Learning by doing PrismaFoundation.org
Learning by doing


Quoted from Wikipedia “Learning by Doing” or “Experiential Learning”:

Experiential learningis the process of making meaning from direct experience.[1] Simply put, Experiential Learning is learning from experience. The experience can be staged or left open. Aristotle once said, "For the things we have to learn before we can do them, we learn by doing them."[2] David A. Kolb helped to popularize the idea of experiential learning drawing heavily on the work of John Dewey, Kurt Lewin, and Jean Piaget. His work on experiential learning has contributed greatly to expanding the philosophy of experiential education. Staged experiential learning is often called a Dynamic Learning Experience (DLE) in certain high hazard industries.

Experiential learning is most easily compared with academic learning, the process of acquiring information through the study of a subject without the necessity for direct experience. While the dimensions of experiential learning are analysis, initiative, and immersion, the dimensions of academic learning are constructive learning and reproductive learning.[9] Though both methods aim at instilling new knowledge in the learner, academic learning does so through more abstract, classroom based techniques, whereas experiential learning actively involves the learner in a concrete experience.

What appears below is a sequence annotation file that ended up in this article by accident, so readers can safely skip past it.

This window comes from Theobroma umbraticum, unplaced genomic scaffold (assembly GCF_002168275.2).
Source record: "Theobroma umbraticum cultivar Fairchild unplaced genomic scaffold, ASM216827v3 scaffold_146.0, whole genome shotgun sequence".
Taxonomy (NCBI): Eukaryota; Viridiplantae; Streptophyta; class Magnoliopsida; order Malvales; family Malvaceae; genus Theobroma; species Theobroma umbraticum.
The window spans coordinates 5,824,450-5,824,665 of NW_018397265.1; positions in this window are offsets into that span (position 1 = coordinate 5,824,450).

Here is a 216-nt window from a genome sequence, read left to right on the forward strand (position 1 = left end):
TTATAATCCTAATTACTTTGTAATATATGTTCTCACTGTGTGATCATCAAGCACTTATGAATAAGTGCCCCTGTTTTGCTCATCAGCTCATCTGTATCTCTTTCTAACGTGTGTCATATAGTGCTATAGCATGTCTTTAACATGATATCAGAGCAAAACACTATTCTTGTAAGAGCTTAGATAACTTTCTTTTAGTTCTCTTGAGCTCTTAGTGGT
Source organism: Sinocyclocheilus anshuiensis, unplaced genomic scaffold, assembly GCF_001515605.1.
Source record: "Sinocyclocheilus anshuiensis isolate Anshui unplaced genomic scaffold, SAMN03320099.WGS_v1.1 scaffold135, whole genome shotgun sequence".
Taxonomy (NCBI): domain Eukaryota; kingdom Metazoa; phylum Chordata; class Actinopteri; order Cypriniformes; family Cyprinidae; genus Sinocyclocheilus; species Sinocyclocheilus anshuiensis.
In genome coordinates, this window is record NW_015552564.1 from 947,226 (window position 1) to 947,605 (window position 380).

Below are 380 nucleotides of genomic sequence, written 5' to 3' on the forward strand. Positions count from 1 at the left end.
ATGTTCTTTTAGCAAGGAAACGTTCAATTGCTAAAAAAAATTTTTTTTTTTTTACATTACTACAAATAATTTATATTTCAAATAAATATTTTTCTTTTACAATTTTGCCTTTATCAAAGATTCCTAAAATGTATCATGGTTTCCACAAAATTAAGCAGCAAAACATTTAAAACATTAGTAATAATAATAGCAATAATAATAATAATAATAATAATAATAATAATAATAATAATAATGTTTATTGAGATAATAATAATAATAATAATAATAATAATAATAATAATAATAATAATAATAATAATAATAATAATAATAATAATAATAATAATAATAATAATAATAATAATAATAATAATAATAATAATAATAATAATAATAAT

The Foundation recognises that farmers in general have obtained their knowledge from experience, but also need to be educated regarding the more formal aspects of agricultural science. It is important to be able to distinguish “facts” from “fiction”, when, for example, new almost magical biological products are being offered for sale.

The Foundation hopes to make reliable information available to farmers so they can make educated decisions about what methods are the most appropriate for them. Many farmers in our region have received almost no formal education but, even so, they are much more “educated” than we are about some aspects of agriculture, in spite of our relatively high academic level. On the other hand, we have experience in industrial processing and marketing of the products, which might be useful to those farmers who are accustomed to selling their unprocessed products “at the farm gate”. We hope to combine these two ways of focussing on agricultural education: experience, and the scientific basis of agriculture and new technologies. For this reason we have called our CCC a “communication centre” rather than a “training centre”, because we will be using two-way “participatory” methods rather than “training” methods, using Appreciative Inquiry as a basis.